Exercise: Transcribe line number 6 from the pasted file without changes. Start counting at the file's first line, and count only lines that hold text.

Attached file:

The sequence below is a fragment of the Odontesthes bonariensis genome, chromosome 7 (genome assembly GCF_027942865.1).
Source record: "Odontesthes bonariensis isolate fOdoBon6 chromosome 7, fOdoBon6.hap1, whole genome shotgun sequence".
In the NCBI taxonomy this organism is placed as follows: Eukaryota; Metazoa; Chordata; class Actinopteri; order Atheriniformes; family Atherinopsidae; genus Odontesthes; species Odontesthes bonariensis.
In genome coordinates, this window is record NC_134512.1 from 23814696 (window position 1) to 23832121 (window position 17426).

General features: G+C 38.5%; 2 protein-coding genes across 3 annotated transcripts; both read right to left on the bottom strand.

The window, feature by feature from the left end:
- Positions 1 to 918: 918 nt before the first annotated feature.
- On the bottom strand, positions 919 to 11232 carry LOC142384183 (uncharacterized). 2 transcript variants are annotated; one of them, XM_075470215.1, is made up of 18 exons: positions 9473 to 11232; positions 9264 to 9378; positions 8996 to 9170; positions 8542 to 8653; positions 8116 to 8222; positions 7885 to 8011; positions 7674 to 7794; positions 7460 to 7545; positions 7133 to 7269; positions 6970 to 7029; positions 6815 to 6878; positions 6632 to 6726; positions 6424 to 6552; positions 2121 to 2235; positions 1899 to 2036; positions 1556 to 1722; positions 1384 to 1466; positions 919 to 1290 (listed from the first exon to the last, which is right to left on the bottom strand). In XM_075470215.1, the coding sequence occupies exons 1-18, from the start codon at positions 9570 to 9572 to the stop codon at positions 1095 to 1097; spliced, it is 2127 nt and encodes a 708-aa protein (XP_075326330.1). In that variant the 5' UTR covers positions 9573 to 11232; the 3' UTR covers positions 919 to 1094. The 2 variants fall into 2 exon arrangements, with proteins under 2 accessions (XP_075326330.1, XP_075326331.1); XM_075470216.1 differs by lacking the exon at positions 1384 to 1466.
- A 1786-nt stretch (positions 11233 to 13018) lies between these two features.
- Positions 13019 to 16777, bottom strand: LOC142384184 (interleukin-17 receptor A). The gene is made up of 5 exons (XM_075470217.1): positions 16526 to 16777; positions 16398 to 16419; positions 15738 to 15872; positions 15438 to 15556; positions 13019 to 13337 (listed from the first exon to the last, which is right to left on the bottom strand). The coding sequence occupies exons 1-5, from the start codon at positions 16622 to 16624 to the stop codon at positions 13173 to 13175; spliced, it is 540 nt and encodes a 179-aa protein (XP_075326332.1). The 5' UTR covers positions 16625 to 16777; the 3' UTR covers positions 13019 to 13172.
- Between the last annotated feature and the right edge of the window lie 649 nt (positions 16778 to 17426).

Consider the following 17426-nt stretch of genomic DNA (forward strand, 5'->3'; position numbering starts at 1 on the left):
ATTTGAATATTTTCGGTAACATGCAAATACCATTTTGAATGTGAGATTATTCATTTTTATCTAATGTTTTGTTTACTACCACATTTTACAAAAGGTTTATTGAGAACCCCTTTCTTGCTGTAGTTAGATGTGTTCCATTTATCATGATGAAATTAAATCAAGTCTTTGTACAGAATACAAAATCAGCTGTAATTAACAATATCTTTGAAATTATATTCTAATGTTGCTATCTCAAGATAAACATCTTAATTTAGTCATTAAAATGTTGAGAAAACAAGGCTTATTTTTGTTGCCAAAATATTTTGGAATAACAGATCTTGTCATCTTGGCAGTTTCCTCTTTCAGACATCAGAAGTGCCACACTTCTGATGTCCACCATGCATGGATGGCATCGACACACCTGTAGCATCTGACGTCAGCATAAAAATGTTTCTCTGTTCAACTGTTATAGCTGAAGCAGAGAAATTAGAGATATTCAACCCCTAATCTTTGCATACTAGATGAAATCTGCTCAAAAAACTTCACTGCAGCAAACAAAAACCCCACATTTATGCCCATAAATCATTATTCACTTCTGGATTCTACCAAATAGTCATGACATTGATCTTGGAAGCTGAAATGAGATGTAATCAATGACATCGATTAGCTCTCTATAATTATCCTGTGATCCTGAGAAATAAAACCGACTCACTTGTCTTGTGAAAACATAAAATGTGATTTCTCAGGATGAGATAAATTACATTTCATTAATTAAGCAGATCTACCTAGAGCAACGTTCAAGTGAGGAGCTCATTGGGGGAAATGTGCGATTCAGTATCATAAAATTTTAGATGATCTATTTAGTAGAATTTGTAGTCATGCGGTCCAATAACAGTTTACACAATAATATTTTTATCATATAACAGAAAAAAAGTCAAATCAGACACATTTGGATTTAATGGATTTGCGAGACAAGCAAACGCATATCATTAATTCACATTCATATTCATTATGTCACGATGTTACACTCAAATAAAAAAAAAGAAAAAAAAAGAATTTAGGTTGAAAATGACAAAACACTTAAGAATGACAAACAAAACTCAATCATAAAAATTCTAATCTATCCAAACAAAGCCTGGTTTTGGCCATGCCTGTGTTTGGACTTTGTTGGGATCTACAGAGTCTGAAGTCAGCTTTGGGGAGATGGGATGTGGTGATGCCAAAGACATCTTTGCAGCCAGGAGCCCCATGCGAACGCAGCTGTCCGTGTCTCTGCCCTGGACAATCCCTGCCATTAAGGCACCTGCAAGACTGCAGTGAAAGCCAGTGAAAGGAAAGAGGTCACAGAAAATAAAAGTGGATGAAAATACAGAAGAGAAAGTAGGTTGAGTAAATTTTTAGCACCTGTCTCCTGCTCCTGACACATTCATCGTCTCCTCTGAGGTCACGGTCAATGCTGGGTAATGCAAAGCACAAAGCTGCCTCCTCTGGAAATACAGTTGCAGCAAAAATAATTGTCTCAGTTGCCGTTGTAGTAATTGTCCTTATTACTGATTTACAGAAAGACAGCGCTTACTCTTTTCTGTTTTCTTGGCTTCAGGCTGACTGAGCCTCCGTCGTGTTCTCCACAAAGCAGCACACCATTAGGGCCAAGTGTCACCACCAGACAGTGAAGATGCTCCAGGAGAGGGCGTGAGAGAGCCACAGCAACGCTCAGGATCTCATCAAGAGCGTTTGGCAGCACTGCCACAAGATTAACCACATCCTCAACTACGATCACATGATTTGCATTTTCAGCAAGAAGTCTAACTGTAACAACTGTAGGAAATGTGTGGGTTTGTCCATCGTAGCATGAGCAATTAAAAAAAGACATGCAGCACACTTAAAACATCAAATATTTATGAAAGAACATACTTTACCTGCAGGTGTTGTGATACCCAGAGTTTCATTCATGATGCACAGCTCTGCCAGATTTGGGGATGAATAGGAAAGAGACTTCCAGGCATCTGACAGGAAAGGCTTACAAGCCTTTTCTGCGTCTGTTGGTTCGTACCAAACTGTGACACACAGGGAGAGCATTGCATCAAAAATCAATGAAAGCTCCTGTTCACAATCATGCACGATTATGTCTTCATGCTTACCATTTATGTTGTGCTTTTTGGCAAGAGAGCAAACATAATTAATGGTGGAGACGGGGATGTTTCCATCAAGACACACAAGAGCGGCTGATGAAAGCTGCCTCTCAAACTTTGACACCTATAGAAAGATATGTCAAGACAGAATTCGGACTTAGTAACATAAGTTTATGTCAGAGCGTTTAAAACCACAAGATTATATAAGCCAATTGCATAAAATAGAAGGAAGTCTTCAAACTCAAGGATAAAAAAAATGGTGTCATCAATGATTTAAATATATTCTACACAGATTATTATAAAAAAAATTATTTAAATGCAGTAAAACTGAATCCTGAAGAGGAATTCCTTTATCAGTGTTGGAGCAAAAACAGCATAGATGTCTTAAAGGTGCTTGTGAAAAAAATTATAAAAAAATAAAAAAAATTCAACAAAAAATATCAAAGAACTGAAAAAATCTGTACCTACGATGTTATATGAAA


The window, feature by feature from the left end: